Andrew Grice: The Week in Politics

Education is one battle that Blair cannot win
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Ten years ago, I asked Tony Blair on a flight back from Washington whether he would introduce streaming in schools if he became Prime Minister. He didn't get the chance to answer because Alastair Campbell, his press secretary, interjected: "If you do, I resign."

Mr Campbell was half-joking. But he was also half-serious. Mr Blair's instincts told him that streaming by ability would improve the performance of schools by ensuring that the brightest pupils were not held back. But he never made streaming Labour's policy. The opposition in his own party, voiced by Mr Campbell, forced him to settle for "setting" - streaming by subject rather than general ability.

A decade on, the same arguments still rage. As Mr Blair enters the final stage of his premiership, he no longer wants to settle for second best. He is determined to push through reform of schools before he departs. But he again finds himself battling against the contradictory instincts of his own party.

The Labour rebellion against his reforms extends to Mr Blair's own political family. Mr Campbell's presence at Thursday's packed Commons meeting to oppose the Blair reforms was highly symbolic. His partner, Fiona Millar, a former aide to Cherie Blair, co-authored the critical report launched at the meeting. What would have hurt Mr Blair even more was the rousing speech at the event by Neil Kinnock, the grandfather of New Labour. As he bravely tried to modernise a reluctant party, Lord Kinnock did not always get the loyalty from his senior colleagues he deserved. So for him to be disloyal to Mr Blair at this critical moment shows how worried he is about the Schools White Paper published last October.

Labour passions run deep on education. When Charles Clarke, the then education secretary, proposed neutering the power of local education authorities (LEAs), John Prescott threatened to resign over the issue. Again, Mr Blair backed off.

When it came to drawing up the White Paper, one option in front of Mr Blair was to go for the nuclear option of abolishing LEAs. He was persuaded to drop it by Ruth Kelly, the Education Secretary. She is underestimated by Labour MPs. Many see her as a Blair clone who is robotically pushing through a Blair blueprint for schools. But one Downing Street insider told me: "In private meetings with Tony, Ruth put up a feisty performance to defend the role of LEAs. She fought her corner very hard."

That the White Paper could have been even worse will bring little comfort to the growing ranks of Labour rebels threatening to defeat the Schools Bill due next month. Mr Blair regards LEAs as a roadblock to his desire to level up the poorest schools to the standards of the best.

But he will have to offer safeguards about the LEAs' role in ensuring local accountability to save what he sees as the most vital plank of his proposals - allowing schools to become independent trusts with more freedom. He should be able to convince his backbenchers he does not want a free-for-all on selection - probably by making the existing admissions code statutory for all schools. Resolving the role of LEAs to the satisfaction of enough Labour MPs may prove more problematic. One compromise being studied in No 10 is to give councils the power to appeal to the adjudicator who upholds the admissions code.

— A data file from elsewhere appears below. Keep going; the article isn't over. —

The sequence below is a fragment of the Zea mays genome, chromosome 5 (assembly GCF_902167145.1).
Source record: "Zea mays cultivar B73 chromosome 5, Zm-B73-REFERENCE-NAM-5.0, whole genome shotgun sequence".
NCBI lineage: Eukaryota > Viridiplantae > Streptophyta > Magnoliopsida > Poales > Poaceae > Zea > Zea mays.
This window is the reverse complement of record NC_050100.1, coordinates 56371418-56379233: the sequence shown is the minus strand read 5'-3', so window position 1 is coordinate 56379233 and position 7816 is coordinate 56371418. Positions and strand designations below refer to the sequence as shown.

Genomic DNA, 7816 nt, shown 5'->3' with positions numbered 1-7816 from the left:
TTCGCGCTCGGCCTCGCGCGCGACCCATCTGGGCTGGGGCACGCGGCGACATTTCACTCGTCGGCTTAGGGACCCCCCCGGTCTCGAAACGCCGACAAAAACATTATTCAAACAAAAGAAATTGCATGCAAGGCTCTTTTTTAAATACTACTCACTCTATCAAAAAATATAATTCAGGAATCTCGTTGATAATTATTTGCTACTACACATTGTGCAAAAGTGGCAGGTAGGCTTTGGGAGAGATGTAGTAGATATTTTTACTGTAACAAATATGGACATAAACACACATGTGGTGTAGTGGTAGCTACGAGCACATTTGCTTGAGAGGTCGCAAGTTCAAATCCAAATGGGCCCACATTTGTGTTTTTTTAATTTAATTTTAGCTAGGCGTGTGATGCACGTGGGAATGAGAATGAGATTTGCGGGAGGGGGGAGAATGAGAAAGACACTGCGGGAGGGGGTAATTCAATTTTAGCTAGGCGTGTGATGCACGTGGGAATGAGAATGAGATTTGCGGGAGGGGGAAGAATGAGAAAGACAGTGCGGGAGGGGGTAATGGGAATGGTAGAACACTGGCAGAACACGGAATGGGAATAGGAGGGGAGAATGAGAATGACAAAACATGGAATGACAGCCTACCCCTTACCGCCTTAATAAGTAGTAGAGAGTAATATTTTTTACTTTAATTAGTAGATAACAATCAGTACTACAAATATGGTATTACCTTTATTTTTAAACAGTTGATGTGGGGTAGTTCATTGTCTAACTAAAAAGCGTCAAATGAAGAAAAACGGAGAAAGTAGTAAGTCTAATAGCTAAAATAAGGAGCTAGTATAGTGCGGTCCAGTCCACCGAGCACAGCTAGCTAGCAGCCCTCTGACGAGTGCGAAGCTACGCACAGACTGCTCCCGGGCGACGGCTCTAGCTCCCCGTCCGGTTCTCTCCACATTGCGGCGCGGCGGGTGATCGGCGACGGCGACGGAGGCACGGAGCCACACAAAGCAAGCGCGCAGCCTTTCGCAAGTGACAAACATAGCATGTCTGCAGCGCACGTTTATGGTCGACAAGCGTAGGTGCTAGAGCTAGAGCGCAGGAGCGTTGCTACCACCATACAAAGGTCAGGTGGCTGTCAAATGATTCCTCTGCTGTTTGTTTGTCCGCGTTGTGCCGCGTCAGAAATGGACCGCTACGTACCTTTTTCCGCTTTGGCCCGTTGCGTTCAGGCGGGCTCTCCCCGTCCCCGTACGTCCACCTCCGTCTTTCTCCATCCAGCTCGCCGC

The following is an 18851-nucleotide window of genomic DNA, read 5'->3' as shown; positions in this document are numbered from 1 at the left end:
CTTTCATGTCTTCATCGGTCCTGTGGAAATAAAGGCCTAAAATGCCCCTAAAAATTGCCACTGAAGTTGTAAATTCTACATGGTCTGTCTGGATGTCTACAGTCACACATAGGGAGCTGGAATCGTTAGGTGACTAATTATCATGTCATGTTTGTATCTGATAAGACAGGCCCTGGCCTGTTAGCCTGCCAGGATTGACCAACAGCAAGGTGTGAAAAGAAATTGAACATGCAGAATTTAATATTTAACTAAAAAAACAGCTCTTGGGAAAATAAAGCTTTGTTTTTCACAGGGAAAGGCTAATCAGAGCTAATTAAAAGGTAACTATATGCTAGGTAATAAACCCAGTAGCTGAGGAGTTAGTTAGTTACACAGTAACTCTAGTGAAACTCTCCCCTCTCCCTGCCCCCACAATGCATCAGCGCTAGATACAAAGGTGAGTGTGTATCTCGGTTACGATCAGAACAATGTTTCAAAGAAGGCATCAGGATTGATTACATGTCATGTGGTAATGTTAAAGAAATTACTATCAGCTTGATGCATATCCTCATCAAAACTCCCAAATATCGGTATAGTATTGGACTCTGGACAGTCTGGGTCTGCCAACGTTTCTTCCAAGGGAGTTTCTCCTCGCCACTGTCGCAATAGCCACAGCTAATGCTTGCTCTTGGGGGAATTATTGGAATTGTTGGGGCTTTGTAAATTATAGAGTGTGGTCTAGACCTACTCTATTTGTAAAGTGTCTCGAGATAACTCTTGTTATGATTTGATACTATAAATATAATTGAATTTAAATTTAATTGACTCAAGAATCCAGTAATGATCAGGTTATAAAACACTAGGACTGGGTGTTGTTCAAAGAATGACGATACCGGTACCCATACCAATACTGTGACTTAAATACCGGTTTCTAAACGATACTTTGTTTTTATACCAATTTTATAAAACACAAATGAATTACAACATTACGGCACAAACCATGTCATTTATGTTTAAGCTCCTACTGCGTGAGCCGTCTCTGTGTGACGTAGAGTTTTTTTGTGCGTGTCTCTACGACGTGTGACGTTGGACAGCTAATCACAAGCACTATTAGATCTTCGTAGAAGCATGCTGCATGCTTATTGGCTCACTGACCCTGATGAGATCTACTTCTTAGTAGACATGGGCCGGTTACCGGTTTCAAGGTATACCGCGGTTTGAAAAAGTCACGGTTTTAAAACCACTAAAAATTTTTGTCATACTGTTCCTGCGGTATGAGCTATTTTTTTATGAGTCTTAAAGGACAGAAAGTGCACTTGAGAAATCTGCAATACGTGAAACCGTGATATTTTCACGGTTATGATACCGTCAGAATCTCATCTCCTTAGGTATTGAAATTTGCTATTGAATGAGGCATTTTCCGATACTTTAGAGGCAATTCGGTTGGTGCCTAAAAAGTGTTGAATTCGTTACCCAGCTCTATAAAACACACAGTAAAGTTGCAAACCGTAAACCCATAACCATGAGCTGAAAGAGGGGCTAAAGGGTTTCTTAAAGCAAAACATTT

Mr Blair's scepticism about local authorities makes him look like a great centraliser. Yet a quiet revolution is taking place in the Government's attitude towards the town halls. Mr Blair wants them to "run less but supervise more". They would not provide as many services directly but would potentially have more clout as an upholder of standards, ensuring that a smaller number of performance targets are met.

A fundamental review of government spending, a bridge between the Blair and Brown eras, is likely to tidy up the many overlapping budgets between different public bodies and agencies. Councils could get an enhanced role. For example, budgets for transport projects could be devolved so local authorities decide their own priorities instead of sending endless shopping lists to Whitehall.

The more immediate problem for the Prime Minister is how to make enough concessions to Labour rebels without watering down the Schools Bill so as to make it completely meaningless, which would beg the question: "What is the point of Mr Blair?"

Similar arguments apply over welfare and health reforms to be unveiled over the next two weeks.

The stakes could hardly be higher. Blairites believe the fate of these proposals will define whether the Blair era changes the country permanently or is seen as wasting the opportunity created by his three election victories.

While maintaining his reformist rhetoric, the Prime Minister will compromise - up to a point. He does not want to rely on the votes of the Tories to get his Schools Bill through, which would surely mean his days in Downing Street were numbered. Equally, he cannot afford a humiliating defeat, which would spell an immediate end to his tenure.

Allies say Mr Blair will not repeat his reckless strategy on the Terrorism Bill. "He is not in kamikaze mode," one said yesterday, "but he has a bottom line. He is not going to rip the heart out of his reforms."

The Blair message will be: defeat for the Schools Bill would not put the Prime Minister's head on the block but the heads of Labour MPs with marginal seats, since it would hand the centre-ground reform agenda to David Cameron's revived Tories.

Mr Blair's long battle with his party over education is one he cannot win. But it is also a fight he cannot afford to lose.